Specifically, recording the Symphonies No. 4 and 6 by Kurt Atterberg with Sweden’s Gothenburg Symphony Orchestra.
Anyone who knows the Estonian-born maestro would not find that surprising.
“It’s Neeme Järvi we’re talking about,” said Lars Nyström, former manager of the GSO, where Järvi spent 22 years as principal conductor. During his 11-day visit, Järvi led two subscription concerts and an outdoor concert June 6 on Sweden’s National Day, where 25,000 listeners sang him happy birthday.
Järvi was just doing what he loves. “My calendar is completely full,” he said, between engagements last spring. “My home is where my things are.” During his anniversary year, he re-visited some of the orchestras he has built during his long and productive career, including Gothenburg, the Detroit Symphony and the Royal Scottish National Orchestra. He left one post (the Hague Residentie Orchestra, where he is now chief conductor emeritus), and took up another (music and artistic director of L’Orchestre de la Suisse Romande). And he completed his first season as artistic director of the Estonian National Symphony Orchestra (ENSO), where he began his career a half-century ago.
Järvi is one of the world’s most-recorded conductors. He has made nearly 500 recordings (not counting LPs he made before emigrating from the Soviet Union in 1980). Among them are complete cycles by Brahms, Dvorak, Glazunov, Grieg, Martinu, Nielsen, Arvo Pärt, Prokofiev, Rimsky-Korsakoff, Shostakovich, Sibelius, Richard Strauss, Stravinsky, Tchaikovsky and lesser known composers such as Hugo Alfven, Franz Berwald, Zdenek Fibich, Niels Gade and Wilhelm Stenhammer.
Said the GSO’s Nystrom: “When he started in 1982, this was a small provincial orchestra. We had 80 musicians. When Neeme came, he got a big sponsorship from Volvo, and they promised to pay the salary for 20 new musicians. That same year the orchestra made its first big international tour, to the States. Two years later, we got a contract with Deutsche Gramophone. The first recording for DG was Swedish composer Berwald’s four symphonies. We got the French prize Diapason d’Or for that.” In 1997, the GSO was designated “National Orchestra of Sweden” by the Swedish government.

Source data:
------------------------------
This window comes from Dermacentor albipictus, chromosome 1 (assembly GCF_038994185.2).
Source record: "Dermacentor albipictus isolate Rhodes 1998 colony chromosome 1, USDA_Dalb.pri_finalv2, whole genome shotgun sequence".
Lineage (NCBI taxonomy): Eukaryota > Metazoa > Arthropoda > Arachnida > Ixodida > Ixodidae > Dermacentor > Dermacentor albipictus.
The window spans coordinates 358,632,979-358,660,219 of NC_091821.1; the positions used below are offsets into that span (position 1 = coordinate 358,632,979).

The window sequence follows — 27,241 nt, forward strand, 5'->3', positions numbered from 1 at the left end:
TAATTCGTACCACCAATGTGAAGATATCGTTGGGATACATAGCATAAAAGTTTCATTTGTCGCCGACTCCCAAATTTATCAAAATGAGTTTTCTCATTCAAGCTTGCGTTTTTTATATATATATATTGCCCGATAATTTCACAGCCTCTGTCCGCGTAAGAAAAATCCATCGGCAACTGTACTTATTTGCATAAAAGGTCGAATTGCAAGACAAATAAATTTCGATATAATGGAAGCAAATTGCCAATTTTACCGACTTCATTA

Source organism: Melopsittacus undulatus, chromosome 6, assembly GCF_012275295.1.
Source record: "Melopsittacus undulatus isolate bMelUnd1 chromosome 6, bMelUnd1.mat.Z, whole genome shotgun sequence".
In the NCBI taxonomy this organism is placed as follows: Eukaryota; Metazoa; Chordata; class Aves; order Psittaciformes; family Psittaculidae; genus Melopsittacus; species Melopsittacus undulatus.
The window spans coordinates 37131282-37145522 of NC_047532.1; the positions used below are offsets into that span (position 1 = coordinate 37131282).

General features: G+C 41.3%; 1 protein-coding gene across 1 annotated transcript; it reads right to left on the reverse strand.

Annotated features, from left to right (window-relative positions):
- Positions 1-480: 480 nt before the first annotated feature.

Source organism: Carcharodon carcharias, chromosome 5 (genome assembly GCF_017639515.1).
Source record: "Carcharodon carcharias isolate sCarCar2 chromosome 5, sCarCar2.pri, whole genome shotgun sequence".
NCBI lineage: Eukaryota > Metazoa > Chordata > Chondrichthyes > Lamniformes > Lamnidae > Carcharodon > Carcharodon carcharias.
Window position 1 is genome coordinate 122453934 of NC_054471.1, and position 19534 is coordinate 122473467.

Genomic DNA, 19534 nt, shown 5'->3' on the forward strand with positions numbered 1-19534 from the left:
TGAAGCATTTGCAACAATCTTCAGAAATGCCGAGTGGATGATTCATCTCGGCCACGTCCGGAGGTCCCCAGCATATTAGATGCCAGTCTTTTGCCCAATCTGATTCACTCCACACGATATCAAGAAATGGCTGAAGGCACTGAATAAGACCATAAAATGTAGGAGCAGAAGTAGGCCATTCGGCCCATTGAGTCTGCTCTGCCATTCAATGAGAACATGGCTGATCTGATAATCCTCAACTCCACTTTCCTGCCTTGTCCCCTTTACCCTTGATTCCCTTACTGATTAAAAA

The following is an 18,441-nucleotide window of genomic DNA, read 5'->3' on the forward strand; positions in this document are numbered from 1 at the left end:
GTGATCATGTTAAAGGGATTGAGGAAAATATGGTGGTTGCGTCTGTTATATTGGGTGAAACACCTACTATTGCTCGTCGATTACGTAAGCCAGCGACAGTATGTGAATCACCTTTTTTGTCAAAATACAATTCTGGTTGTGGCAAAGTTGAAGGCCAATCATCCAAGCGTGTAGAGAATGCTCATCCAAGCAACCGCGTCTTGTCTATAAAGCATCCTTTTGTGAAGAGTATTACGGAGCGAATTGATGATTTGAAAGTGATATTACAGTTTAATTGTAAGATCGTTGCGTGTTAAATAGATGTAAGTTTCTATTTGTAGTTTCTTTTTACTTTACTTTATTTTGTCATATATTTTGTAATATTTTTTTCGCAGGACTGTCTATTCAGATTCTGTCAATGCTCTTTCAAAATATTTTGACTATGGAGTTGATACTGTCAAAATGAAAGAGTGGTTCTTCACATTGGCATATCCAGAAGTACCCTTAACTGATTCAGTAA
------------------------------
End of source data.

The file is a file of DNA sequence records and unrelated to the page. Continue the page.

“The Royal Scottish National Orchestra had a golden age” with Järvi in the 1980s, making some of their finest recordings for Chandos,” said British conductor James Lowe. “They say that the first time he visited, on a rare travel permit out of the Soviet Union, the orchestra applauded him at the first break. He had said nothing, only showing them what he wanted with his hands and eyes.”
Chandos’ association with Järvi goes back to the first time he conducted in the U.K. (1981), said producer Ralph Couzens. “We knew then that this conductor had something special. His conducting technique is an art that everyone should watch. Apart from perfect control with his hands and expressions from his face, there are signals coming from his shoulders, hips, even the lift of a leg.” When recording, “his secret is the art of performance. He is not one for recording a few bars at a time. He wants to shape a whole performance while the tapes are running. What comes is electric and full of passion. That is what Neeme is known for and why Chandos has made so many recordings with him (over 300).” His Chandos recordings have included award-winners from Gramophone and two Toblacher Komponierhäuschen prizes, that latest in 2011 for Mahler’s Symphony No. 7 with the Residentie Orchestra.
Järvi’s tenure in Detroit was also “a golden age,” said Mark Stryker, music critic of the Detroit Free Press. “His infectious personality and the excitement and sense of adventure he brought to the stage became the foundation that allowed the orchestra to rise to new heights. More than one out of four pieces he conducted here were works the DSO had never played before. Most significant were the dozens of neglected American works he performed and recorded, including those by Amy Beach, George Chadwick, Samuel Barber and important black composers such as William Grant Still, Duke Ellington and Olly Wilson. Neeme made a specialty of vernacular-influenced American scores, whose jazzy rhythms he translated with more elasticity and authority than most homegrown conductors.”